Early in 1889 Deeming appeared at Durban, representing himself as a mining engineer about to proceed to Johannesburg to take up some concessions and open out what he described as one of the finest mining properties in the world. This land, according to Deeming, was a perfect El Dorado, and would make enormous fortunes for all who were associated with it. He succeeded in worming his way into the confidence of a gentleman in Durban named Wilson, and so impressed him with his story that Mr. Wilson was induced to advance £600 to enable him to begin operations.
Having obtained this money, Deeming, with the aid of a confederate, who has since disappeared, set about a greater swindle. They went to Cape Town, where they remained a few days, and then Deeming started for Johannesburg. On arrival there he put up at the best hotel, and, on Mr. Wilson's money, lived in most lavish fashion, and by his affability and liberal expenditure soon gained the acquaintance of a number of the residents. Among those whom he honored with his particular intimacy was a jeweler named Ansell and a Mining Secretary named Grice.
Deeming had in his possession at this time a number of deeds purporting to refer to grants of property and mining rights over a large tract of country in South Africa, and these he showed to Messrs. Grice and Ansell, telling them that he was about to develop this property. and making the most generous promises to them as to what he would do when the enormous wealth which he talked of was realized. In June, 1889, Deeming intimated that he wanted money, some to send home to his family and the remainder to help in developing his mining schemes, and Grice readily introduced him to his banker, who agreed to advance £3,500 upon the bogus deeds and Grice's personal security. The bank manager asked for references and Deeming, being evidently prepared for this, with cool audacity gave the name of a well known Cape Town banker at an address in Cape Town. To this address the manager wired and received a most satisfactory reply in the name of the banker. This reply, as it afterward was found, had been sent by the confederate Deeming had left behind him in Cape Town.
The deeds were deposited, Grice signed the guarantee, and Deeming received the £3,500. In the meantime, however, he had not been idle, but had made very good use of his friendship with Ansell, from whom he had purchased jewelry to the amount of £420. Ansell, knowing that the £3,500 was being obtained from the bank, and payment being promised as soon as the cash was received, readily allowed him to have whatever he required.
A few days afterward Deeming disappeared, and the Mining Secretary and jeweler, having their suspicions aroused, proceeded to make an investigation, when they discovered that all they had in the shape of security for nearly £4,000 was a bundle of worthless deeds, two boxes, and some articles of wearing apparel. It was also discovered that the confederate, with whom Deeming had been in regular communication at Cape Town, had vanished, and though a warrant was issued for the arrest of the principal actor in the daring plot, it could not be executed, for Deeming was out of the jurisdiction of the Transvaal Republic. The bank authorities, finding that the deeds deposited with them were of no value, called upon Grice to make good his guarantee, which he did, and was ruined thereby.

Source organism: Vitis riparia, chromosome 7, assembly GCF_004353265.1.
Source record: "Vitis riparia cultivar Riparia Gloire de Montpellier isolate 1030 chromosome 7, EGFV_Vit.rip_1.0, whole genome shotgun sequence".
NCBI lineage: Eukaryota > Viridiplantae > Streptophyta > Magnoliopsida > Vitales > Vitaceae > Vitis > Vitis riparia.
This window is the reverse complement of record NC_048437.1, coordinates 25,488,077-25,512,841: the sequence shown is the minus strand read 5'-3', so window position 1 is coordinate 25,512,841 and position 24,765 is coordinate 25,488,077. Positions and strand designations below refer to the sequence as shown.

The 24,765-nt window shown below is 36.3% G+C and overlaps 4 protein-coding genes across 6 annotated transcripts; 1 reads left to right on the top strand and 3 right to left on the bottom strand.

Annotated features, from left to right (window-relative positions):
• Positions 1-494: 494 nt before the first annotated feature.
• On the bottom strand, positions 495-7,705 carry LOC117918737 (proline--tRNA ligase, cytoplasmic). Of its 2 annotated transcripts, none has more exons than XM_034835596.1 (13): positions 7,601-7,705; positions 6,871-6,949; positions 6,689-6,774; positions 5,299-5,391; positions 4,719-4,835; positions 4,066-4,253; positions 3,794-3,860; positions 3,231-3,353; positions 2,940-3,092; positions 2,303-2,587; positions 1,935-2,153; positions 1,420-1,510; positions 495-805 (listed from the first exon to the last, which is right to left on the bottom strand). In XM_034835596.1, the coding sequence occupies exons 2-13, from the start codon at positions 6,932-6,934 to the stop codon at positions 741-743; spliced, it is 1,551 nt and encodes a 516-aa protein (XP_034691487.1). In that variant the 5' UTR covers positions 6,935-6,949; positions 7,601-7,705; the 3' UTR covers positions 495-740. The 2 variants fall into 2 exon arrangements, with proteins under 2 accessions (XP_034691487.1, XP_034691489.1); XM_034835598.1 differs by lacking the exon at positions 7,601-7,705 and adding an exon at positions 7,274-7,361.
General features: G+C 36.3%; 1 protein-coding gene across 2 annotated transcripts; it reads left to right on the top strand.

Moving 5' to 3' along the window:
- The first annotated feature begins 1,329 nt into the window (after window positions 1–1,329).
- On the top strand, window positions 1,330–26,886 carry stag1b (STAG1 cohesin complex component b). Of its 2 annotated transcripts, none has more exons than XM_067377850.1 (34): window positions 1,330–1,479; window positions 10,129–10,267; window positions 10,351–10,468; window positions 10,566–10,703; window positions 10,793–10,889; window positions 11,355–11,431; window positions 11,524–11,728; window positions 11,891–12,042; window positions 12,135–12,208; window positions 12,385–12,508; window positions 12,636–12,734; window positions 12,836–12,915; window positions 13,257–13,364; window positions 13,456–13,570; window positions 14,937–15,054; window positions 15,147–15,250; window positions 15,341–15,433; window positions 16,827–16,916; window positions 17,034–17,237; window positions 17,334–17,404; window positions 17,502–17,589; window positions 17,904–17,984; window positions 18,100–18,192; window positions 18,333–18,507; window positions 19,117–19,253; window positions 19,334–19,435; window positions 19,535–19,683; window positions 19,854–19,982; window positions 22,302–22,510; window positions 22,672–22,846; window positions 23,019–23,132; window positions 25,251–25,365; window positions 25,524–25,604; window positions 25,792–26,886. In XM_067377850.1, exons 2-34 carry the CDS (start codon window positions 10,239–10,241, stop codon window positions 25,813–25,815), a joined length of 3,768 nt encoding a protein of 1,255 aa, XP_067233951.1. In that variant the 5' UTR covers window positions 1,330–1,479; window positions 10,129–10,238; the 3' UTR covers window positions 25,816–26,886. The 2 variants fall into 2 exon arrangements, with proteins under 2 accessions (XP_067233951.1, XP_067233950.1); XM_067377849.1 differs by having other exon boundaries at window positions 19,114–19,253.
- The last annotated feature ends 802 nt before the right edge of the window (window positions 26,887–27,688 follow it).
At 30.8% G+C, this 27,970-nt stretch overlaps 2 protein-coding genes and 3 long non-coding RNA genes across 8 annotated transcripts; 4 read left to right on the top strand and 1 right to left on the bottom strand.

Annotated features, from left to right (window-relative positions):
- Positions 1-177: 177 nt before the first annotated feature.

Inquiries disclosed that Deeming had travelled by a circuitous route to England, arriving at Birkenhead in September 1889.
At Birkenhead the Deeming’s hired a house, furnished it in almost luxurious style, and here was born the youngest child, a girl, named Marie, after her mother, and one of the children murdered by her father in Rainhill. During their stay in Birkenhead Deeming appeared restless, and many times he announced his intention of returning to Cape Town and resuming his mining operations. It was while working upon his schemes, which he told his wife required his being in London a greater part of his time, that he visited Hull, and there, under the alias of Harry Lawson, made love to and finally, in February 1890, married a Miss Matheson, the daughter of a well connected widow who carried on a stationery and fancy goods business in Beverly, near Hull.
In this case Deeming represented himself as a rich Australian cattle owner, and told glowing yarns about his broad acres and his thousands of cattle, sheep, and horses. The young woman, who, by the way, is remarkably handsome, packed up her belongings preparatory to going to settle down upon the broad acres, when her dream of wealth was rudely shattered, for her husband deserted her in the course of their honeymoon, leaving her penniless in a costly suite of rooms in a hotel in Hull, the rent for which had not been paid for two weeks.
She then discovered that he had bought a quantity of jewelry in Hull, paying for it with a check for £150 which, when presented for payment, came back endorsed, "not good, funds withdrawn." It was said that Deeming took away quite a large sum of money belonging to Miss Matheson.
Warrants for his arrest were procured, and in April he was found in Montevideo, arrested, and taken back to Hull. In October he was convicted and sentenced to nine months' hard labor. While he was serving his time in prison it was learned that he had a wife and family living in Birkenhead. Miss Matheson then proceeded to prosecute him for bigamy, but, by the extradition laws of Uruguay, a criminal can only be tried for the offense with which he is charged when first taken into custody and, therefore, Miss Matheson was prevented from imprisoning Deeming. Had she been able to do so it would have prevented the murders which have since been laid at Deeming's door.